Beverly Roberts Gaventa
— Baylor University
"What else can possibly be said about `grace' in the letters of Paul? Quite a lot, as it turns out. John Barclay reveals just how little we have grasped the multitude of ways in which grace — `the gift' — was parsed among Paul's contemporaries, including questions of reciprocity and the worth of recipients. The resulting bold proposal for reorienting Pauline theology is a landmark in New Testament scholarship. A must-have, must-read, must-ponder book!"
— Durham University
"In this exceptional book, John Barclay places Paul in the context of Jewish and Greco-Roman ideas about divine and human giving, arguing that — contrary to popular belief — Paul does not teach that grace is `free' or `unconditional.' Rather, divine grace is incongruous, given without regard for conventional criteria of status and worth, thereby questioning the legitimacy of those criteria. This hermeneutically sophisticated work opens up a range of new perspectives on key themes of Pauline theology, beyond the entrenched positions that so often characterize the debate in this area."
Douglas A. Campbell
— Duke Divinity School
"This brilliant book is a substantial and methodological tour de force. Barclay's fascinating study complicates the notion of `grace' in Paul's thinking in terms of `gift' primarily by threading together insights drawn from anthropological, ancient Jewish and Greco-Roman, and exegetical realms of analysis. Subtle engagements with classic theological figures and key modern Pauline interpreters further enrich the discussion. . . . A deeply impressive study by a superb scholar from whom all will learn a great deal. Indeed, future Pauline scholars are now significantly indebted to Barclay for this superabundant scholarly gift."
David G. Horrell
— University of Exeter
"We have come to expect superb work from John Barclay, but that should not lessen our appreciation when it appears! . . . Barclay's magisterial analysis results in a powerful and compelling new understanding of Paul's theology of grace that cuts across traditional debates and disciplinary categorizations, remaps Paul's location among his fellow Jews, and manages to be both historically sensitive and theologically rich. This major work should — and no doubt will — be very widely discussed."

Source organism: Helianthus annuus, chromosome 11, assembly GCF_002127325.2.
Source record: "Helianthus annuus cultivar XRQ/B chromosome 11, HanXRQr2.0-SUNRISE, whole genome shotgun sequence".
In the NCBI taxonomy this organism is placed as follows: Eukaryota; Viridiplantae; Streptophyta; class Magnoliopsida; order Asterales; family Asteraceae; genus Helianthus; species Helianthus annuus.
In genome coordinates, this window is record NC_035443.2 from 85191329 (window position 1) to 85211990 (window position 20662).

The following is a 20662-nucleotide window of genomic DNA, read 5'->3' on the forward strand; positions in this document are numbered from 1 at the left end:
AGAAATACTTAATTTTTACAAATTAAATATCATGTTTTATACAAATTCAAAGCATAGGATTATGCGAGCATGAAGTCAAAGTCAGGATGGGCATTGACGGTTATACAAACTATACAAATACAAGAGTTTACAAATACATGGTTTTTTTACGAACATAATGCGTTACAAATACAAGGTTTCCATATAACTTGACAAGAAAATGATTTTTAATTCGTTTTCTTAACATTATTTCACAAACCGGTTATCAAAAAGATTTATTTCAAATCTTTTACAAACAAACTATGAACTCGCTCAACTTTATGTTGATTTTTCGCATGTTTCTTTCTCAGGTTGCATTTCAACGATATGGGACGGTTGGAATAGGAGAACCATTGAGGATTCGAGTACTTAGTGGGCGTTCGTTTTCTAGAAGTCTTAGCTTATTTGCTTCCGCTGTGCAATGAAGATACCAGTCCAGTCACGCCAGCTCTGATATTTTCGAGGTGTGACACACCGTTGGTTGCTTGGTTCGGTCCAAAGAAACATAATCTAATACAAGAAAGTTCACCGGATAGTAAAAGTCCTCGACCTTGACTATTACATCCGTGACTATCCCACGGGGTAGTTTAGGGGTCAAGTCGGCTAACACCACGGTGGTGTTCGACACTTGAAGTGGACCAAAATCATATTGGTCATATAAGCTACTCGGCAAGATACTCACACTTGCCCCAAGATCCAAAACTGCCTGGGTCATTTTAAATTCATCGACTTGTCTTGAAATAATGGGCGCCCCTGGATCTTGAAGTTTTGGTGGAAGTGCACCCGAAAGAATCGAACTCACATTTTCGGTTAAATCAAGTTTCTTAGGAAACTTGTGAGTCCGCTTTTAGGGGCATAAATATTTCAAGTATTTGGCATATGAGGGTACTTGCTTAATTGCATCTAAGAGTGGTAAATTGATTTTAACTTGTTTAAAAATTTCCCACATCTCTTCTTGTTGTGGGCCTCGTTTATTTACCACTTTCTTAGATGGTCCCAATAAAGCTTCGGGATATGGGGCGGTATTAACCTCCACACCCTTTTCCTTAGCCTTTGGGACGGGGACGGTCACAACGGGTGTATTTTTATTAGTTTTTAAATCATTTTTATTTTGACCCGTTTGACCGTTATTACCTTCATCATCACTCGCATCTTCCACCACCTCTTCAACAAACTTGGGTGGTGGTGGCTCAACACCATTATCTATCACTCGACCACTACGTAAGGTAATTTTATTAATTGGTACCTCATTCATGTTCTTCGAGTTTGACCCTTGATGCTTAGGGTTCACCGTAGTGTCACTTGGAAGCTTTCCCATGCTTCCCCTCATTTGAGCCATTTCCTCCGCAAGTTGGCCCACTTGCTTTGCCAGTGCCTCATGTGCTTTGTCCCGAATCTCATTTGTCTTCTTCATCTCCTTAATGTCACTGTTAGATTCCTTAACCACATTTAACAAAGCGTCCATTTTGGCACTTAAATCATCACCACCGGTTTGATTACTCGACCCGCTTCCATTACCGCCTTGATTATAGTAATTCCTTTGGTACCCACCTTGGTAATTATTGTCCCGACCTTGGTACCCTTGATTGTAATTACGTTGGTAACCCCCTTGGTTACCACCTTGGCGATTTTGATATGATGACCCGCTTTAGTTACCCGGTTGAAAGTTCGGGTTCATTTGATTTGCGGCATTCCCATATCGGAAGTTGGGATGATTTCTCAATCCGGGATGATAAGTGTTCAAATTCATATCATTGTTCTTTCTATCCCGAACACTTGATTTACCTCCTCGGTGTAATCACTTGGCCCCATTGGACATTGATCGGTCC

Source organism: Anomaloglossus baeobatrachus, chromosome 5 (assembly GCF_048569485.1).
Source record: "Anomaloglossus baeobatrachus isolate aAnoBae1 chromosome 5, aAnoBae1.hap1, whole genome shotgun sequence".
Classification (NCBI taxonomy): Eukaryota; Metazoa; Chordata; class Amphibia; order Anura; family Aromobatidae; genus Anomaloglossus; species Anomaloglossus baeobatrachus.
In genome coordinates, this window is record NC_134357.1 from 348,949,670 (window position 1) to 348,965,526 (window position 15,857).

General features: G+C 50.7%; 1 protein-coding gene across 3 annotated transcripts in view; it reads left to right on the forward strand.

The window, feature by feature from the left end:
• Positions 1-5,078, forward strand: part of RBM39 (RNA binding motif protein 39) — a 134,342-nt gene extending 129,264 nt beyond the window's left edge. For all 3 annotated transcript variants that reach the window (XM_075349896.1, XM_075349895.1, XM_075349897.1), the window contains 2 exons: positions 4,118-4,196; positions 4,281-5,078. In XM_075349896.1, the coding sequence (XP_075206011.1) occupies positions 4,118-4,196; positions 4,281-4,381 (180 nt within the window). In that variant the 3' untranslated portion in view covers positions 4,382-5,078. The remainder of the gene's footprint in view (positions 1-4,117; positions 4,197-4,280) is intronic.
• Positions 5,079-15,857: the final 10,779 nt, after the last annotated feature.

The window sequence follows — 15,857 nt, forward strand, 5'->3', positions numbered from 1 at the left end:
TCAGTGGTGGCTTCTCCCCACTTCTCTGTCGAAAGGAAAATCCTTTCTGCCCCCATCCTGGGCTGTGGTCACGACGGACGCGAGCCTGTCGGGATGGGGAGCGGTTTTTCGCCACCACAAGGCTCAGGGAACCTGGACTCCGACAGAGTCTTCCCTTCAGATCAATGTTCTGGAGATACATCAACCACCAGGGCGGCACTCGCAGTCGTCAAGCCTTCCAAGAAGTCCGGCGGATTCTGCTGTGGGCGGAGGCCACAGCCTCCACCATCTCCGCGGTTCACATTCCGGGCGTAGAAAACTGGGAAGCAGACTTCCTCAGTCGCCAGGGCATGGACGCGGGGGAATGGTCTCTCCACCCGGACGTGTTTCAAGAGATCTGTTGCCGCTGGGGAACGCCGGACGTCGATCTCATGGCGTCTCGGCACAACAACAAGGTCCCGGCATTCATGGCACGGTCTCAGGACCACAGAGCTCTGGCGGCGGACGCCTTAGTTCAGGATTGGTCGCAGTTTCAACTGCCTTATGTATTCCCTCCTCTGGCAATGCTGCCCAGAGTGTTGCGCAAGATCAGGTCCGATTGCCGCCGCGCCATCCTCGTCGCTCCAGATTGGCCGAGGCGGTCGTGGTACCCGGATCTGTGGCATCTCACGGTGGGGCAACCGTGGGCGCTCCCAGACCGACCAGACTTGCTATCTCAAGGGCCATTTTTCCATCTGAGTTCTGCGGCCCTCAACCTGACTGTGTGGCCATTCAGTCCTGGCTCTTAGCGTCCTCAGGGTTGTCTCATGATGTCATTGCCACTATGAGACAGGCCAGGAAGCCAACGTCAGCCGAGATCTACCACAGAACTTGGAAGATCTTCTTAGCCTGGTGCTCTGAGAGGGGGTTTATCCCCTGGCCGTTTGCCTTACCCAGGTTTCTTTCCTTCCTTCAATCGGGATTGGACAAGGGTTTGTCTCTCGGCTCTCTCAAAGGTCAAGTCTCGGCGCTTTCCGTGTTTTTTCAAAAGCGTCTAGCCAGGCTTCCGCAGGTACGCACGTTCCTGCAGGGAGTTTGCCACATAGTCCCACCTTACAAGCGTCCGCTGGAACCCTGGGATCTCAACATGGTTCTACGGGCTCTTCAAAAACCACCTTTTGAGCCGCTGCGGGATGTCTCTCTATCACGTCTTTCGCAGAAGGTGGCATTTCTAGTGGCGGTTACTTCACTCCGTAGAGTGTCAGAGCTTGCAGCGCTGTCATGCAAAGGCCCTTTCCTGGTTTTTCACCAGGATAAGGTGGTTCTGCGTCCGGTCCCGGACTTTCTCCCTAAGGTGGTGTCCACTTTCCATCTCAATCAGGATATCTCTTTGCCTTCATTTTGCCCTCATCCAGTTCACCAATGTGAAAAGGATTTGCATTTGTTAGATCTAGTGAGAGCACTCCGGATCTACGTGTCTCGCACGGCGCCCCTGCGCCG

— University of Bonn
"Barclay has provided New Testament scholarship with a gift whose impact can hardly be overestimated. . . . You need not be a prophet to predict that this study will serve the efforts of understanding Paul's theology as a bright and far-shining lighthouse for many years."
— McMaster University
"John Barclay's Paul and the Gift has the singular virtue of making seem self-evident a point missed in the extensive literature spawned by Sanders's Paul and Palestinian Judaism: modern understandings of grace — shaped by Paul — have prevented us from seeing aright the real but diverse ways in which grace functioned in Jewish literature of the Second Temple period. . . . This book as a whole represents a watershed in Pauline studies."
— University of Cambridge
"Reading Barclay's Paul and the Gift is a gripping and humbling experience. Gripping because it has a clear, original thesis that is pursued lucidly and tenaciously. Humbling because Barclay shows such a remarkable range of expertise across anthropology, Jewish literature, and the Pauline epistles, and exudes here both theoretical sophistication and sound exegetical good sense. If you are at all interested in Paul, block out two days, switch off your electronic devices, and digest this book."
Spirit & Life
"Barclay's well-written and readable exegesis will prove useful for students and teachers, as well as for all Christians who wish to learn more about the roots and history of our faith."
— Books and Culture
"What emerges from Barclay's book is a new story that disrupts the normal telling of the progress of Pauline scholarship. . . . Grace excludes working because that is the shape of the Christ-event, the Christ-gift, itself. It was an even that blossomed unbidden. . . . After such an interruption, after such a seismic occurrence, definitions would have to change, patterns of religion would have to be rethought. Grace itself would have to be understood afresh. It is the unique gift of this book to show us how that happened in and through the 1st-century apostle to the Gentiles — and to give us hope that it might happen through his letters once again."
—Books and Culture
"Pauline studies and the church will be indebted to Barclay's Paul and the Gift for decades, and those who read and ponder will never be the same again."
"Paul and the Gift is one of the more important books on Paul to appear in many years. It reopens the question of the theology of grace in the Judaism of Paul's time and carefully redescribes his construal of the God of Israel's gift in Jesus Christ."